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Movie Review: #Neighbors2SororityRising

Neighbors 2: Sorority Rising is a strange coming-of-age Frankenstein of comedy.

Review by Matt Cummings

If 2014's Neighbors made a strong case for comedy of that year, it only lost out to 22 Jump Street due to that production's nearly perfect execution. The same cannot be said for Neighbors 2: Sorority Rising, a film that tries (and fails) to advance a feminist plot while wrapping that message in skits which don't quite pay off.

Set a few years after the original, thirty-somethings Mac (Seth Rogen) and Kelly (Rose Byrne) have raised their now toddler daughter - who keeps finding Kelly's vibrator - and are expecting a second. They've made the decision to buy a new home in the suburbs and thus need to sell their existing home. But their 30-day escrow is challenged when a group of teenage girls led by Shelby (Chloë Grace Moretz) start up a new sorority with the intention of partying away any chance for the Radners to sell their home. Enter the mostly unshirted Teddy Sanders (Zac Efron), whose bromance with Pete (Dave Franco) has hit the skids: not only is Pete gay, but is engaged to be married. Seeking new friends in Shelby's Kappa Nu, Teddy and the Radners engage in a new level of neighbor warfare that will see both sides push each other to their limits, while Teddy is forced to reassess his life choices and come to terms with the empty life of a post-grad.

From the outset of N2, it's clear that returning director Nicholas Stoller wants to both give us more of what we want and elevate the story to new levels. Central to the surprisingly mature script by a team of writers including Andrew Jay Cohen, Brendan O'Brien, and Stoller is almost an apology of sorts to N1: Teddy's bro-choices are coming back to haunt him, and women in the new paradigm are done being treated as wiling playdates to eager frat boys. They want to be treated like boys, eat like them, smoke out whenever they want, and generally carry on as if they were raised by wolves. And while I don't mind the message as a current social discussion, I don't want that in my Neighbors universe; it's not that I'm against its merits, I'm just against it here.

And yet I totally get the reason why Stoller and team are moving forward. Had one been given a clone of the original, N2 might have been more entertaining, but a clone nevertheless. Had the comedic skits been as hilarious as those in N1, I might be singing a different tune. Instead, there's large parts of this film that don't work and are often exceedingly boring. Perhaps it was Universal's demand for a quick turnaround that's left me wanting more (and better), but the effect is felt in a couple of ways. Bryne's character - who turned in a statement comedic performance in the original - is mostly sidelined to a potty-mouthed mom; she barely registers at points, while Rogan and Efron bro-off once Kappa Nu pulls the plug on Teddy. But, N2 also lacks heart: everyone's going through their motions, with the addition of Moretz offering nothing substantive. She's mostly upset at her upbringing, determined to smoke joints at every waking moment, and compelled to act badly simply because she can. By film's end, that becomes a pretty big plot hole that has an incredibly predictable conclusion. And if I hear another playing of the Beastie Boys’ “Sabotage” in a film this year, I'll probably lose my shit.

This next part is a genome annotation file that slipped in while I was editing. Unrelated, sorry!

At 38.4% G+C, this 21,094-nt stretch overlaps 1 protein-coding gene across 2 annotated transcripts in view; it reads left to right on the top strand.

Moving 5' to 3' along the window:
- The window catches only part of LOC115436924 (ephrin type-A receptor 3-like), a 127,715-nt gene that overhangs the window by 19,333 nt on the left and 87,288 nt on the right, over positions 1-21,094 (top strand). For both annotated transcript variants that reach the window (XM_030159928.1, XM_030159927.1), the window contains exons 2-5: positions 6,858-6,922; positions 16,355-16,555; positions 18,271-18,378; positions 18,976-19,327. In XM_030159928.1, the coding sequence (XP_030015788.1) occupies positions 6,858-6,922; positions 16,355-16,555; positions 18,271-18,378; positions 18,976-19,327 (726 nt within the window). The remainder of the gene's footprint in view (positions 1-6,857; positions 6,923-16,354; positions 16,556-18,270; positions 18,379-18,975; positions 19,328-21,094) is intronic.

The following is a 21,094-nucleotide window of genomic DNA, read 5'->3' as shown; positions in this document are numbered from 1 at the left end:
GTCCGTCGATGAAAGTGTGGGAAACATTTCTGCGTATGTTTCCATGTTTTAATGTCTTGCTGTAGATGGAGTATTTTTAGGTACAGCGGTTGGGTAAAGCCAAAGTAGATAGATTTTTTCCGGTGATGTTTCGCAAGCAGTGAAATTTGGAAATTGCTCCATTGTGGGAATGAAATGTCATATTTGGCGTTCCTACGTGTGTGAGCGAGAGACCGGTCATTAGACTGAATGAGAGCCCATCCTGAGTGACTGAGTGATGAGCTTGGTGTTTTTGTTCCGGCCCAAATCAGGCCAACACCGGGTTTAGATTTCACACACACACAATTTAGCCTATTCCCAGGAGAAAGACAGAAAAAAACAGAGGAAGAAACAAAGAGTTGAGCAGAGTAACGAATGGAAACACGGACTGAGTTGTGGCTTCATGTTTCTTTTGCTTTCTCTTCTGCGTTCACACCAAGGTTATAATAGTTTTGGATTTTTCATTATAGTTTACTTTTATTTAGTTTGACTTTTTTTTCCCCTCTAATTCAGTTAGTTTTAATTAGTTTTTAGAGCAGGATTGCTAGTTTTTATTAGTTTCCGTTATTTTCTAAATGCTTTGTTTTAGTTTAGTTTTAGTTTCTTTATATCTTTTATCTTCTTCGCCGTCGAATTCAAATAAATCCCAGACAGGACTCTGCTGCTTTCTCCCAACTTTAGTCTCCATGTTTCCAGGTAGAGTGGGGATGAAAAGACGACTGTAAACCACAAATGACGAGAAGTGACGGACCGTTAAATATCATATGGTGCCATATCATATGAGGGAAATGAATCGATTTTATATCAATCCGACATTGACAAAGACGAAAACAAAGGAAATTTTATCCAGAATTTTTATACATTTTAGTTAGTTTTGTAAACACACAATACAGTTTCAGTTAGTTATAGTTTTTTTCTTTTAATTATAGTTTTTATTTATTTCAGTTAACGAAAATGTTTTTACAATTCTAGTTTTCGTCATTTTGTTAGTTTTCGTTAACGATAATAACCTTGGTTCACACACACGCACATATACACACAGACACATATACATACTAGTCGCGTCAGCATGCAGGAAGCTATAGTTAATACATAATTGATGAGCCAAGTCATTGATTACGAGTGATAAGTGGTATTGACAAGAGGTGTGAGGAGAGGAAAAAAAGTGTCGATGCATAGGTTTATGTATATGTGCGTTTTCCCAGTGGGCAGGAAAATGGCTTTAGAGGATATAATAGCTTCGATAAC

And yet, N2 isn't a total loss. There's the standard gross-out comedy, but it's Efron's performance which goes down as the film's best. Usually not a great actor, Efron infuses Teddy with a combination of handsome and idiot who is desperate for a new bro, in a world where friendships seem destined to live on SnapChat rather than in the real world. He is immediately a former frat boy out of time and out of touch, and Efron gifts Teddy with a new sense of maturity, all while accepting that his many faults have brought him to this point. That's a lot to say for a film that still enjoys showing off the bikinis, bongs, and seeking new uses for car air bags. It's like watching those 80's coming-of-age films, where our leads suddenly realize they have to grow up or risk dealing with their stunted maturity for the rest of their lives. Teddy isn't quite there, but by film's end he's ready for a change.

So too are Rogan and Byrne. In what was a weirdly uncomfortable ending, both realize that their new lives are far removed from their college years, and the tears they shed are almost a farewell to that life. But that's about as good as we get from the duo: they're just not as funny this time around, but not content to mail things in either. They are in many ways worse parents now, admitting to each other in one of the film's best scenes how they've dropped their first kid, left them at home to party, as well as other acts which CPS probably wouldn't appreciate. But when they arrive at the ending - of which there are four distinct ones - we feel like this franchise has played itself out. There wasn't a need to make a follow-up, but in some ways I wish Universal hadn't.

Neighbors 2: Sorority Rising is both filled with much that made the original great but also strangely embarks on a scheme to upend that very same film. But, if you're like Teddy and can turn your brain off for 93 minutes, it's still perfectly-suited entertainment for the season.

Neighbors 2: Sorority Rising is rated R for crude sexual content including brief graphic nudity, language throughout, drug use and teen partying and has a runtime of 93 minutes.

Discuss this review with fellow SJF fans on Facebook. On Twitter, follow us at @SandwichJohnFilms, and follow author Matt Cummings at @mfc90125.

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